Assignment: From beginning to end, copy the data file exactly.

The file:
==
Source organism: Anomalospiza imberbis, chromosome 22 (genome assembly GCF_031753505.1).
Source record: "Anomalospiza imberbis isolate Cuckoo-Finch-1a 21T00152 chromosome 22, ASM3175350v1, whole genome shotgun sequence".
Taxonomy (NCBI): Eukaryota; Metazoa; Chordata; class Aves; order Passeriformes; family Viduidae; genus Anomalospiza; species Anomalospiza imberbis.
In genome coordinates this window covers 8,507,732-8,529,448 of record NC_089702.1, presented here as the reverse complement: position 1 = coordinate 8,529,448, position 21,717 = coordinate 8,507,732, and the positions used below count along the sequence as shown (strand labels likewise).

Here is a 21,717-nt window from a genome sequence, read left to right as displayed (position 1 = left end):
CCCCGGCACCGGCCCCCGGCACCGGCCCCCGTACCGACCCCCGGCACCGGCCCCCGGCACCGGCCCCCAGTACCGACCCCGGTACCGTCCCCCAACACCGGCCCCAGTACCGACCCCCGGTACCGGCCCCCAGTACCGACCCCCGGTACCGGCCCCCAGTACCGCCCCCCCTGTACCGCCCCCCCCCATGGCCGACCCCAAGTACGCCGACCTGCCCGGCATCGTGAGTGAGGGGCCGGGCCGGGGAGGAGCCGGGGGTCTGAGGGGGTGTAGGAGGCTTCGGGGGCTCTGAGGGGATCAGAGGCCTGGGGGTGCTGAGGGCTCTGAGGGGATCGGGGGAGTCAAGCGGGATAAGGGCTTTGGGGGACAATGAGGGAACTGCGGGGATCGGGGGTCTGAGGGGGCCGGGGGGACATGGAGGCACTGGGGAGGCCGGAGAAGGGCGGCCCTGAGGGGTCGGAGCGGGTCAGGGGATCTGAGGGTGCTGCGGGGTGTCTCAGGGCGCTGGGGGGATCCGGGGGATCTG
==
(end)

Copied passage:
Source organism: Anomalospiza imberbis, chromosome 22 (genome assembly GCF_031753505.1).
Source record: "Anomalospiza imberbis isolate Cuckoo-Finch-1a 21T00152 chromosome 22, ASM3175350v1, whole genome shotgun sequence".
Taxonomy (NCBI): Eukaryota; Metazoa; Chordata; class Aves; order Passeriformes; family Viduidae; genus Anomalospiza; species Anomalospiza imberbis.
In genome coordinates this window covers 8,507,732-8,529,448 of record NC_089702.1, presented here as the reverse complement: position 1 = coordinate 8,529,448, position 21,717 = coordinate 8,507,732, and the positions used below count along the sequence as shown (strand labels likewise).

Here is a 21,717-nt window from a genome sequence, read left to right as displayed (position 1 = left end):
CCCCGGCACCGGCCCCCGGCACCGGCCCCCGTACCGACCCCCGGCACCGGCCCCCGGCACCGGCCCCCAGTACCGACCCCGGTACCGTCCCCCAACACCGGCCCCAGTACCGACCCCCGGTACCGGCCCCCAGTACCGACCCCCGGTACCGGCCCCCAGTACCGCCCCCCCTGTACCGCCCCCCCCCATGGCCGACCCCAAGTACGCCGACCTGCCCGGCATCGTGAGTGAGGGGCCGGGCCGGGGAGGAGCCGGGGGTCTGAGGGGGTGTAGGAGGCTTCGGGGGCTCTGAGGGGATCAGAGGCCTGGGGGTGCTGAGGGCTCTGAGGGGATCGGGGGAGTCAAGCGGGATAAGGGCTTTGGGGGACAATGAGGGAACTGCGGGGATCGGGGGTCTGAGGGGGCCGGGGGGACATGGAGGCACTGGGGAGGCCGGAGAAGGGCGGCCCTGAGGGGTCGGAGCGGGTCAGGGGATCTGAGGGTGCTGCGGGGTGTCTCAGGGCGCTGGGGGGATCCGGGGGATCTG